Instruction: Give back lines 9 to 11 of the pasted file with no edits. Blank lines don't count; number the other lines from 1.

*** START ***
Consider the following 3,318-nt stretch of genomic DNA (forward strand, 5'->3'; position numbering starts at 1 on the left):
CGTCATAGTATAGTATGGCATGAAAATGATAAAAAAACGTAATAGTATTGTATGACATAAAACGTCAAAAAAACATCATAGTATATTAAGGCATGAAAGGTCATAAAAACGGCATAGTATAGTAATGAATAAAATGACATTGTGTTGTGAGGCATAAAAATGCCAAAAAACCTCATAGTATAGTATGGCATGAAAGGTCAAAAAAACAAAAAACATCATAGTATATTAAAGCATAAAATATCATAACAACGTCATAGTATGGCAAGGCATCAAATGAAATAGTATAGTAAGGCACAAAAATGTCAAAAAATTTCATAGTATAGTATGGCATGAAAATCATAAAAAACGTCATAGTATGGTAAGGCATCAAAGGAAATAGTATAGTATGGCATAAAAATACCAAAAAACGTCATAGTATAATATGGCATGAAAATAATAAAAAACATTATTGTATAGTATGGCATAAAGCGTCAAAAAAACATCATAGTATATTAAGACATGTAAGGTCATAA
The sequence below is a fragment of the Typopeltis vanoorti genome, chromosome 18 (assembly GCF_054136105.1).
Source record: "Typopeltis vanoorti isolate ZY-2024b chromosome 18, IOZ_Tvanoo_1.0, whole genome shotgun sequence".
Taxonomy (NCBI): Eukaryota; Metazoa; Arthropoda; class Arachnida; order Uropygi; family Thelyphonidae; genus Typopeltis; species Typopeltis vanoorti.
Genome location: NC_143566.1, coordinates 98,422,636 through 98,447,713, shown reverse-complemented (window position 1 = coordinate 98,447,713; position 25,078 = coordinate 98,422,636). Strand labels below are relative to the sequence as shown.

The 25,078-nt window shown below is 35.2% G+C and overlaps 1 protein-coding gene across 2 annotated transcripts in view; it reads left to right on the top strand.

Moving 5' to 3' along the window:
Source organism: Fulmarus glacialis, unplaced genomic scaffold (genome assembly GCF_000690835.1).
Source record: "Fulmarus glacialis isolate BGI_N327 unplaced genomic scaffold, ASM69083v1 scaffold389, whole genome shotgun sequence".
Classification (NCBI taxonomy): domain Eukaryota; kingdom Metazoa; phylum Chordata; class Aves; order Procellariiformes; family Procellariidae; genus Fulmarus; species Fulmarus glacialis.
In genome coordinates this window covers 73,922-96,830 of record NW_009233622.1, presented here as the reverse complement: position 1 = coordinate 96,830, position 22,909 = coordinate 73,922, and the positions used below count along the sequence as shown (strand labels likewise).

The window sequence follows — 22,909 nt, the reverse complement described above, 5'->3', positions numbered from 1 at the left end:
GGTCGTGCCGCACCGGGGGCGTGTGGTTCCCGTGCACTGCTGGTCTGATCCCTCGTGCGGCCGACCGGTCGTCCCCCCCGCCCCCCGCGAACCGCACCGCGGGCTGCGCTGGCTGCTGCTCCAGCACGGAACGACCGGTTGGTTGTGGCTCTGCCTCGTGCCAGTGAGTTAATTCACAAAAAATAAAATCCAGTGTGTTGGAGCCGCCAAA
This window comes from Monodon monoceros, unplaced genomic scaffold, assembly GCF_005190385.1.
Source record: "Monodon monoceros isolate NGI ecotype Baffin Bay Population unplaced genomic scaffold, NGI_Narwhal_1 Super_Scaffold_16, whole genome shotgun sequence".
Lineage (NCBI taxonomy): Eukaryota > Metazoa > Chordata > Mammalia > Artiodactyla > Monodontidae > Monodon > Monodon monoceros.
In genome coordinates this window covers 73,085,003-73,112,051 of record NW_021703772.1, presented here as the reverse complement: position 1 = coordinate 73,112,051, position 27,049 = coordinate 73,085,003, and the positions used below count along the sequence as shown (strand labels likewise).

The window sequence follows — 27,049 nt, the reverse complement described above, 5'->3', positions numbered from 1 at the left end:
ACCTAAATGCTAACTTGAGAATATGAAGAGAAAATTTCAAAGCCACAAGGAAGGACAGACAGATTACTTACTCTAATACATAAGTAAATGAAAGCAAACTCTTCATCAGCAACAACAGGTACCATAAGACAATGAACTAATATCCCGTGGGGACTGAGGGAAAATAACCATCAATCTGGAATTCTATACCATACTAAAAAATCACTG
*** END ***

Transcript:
Source organism: Fulmarus glacialis, unplaced genomic scaffold (genome assembly GCF_000690835.1).
Source record: "Fulmarus glacialis isolate BGI_N327 unplaced genomic scaffold, ASM69083v1 scaffold389, whole genome shotgun sequence".
Classification (NCBI taxonomy): domain Eukaryota; kingdom Metazoa; phylum Chordata; class Aves; order Procellariiformes; family Procellariidae; genus Fulmarus; species Fulmarus glacialis.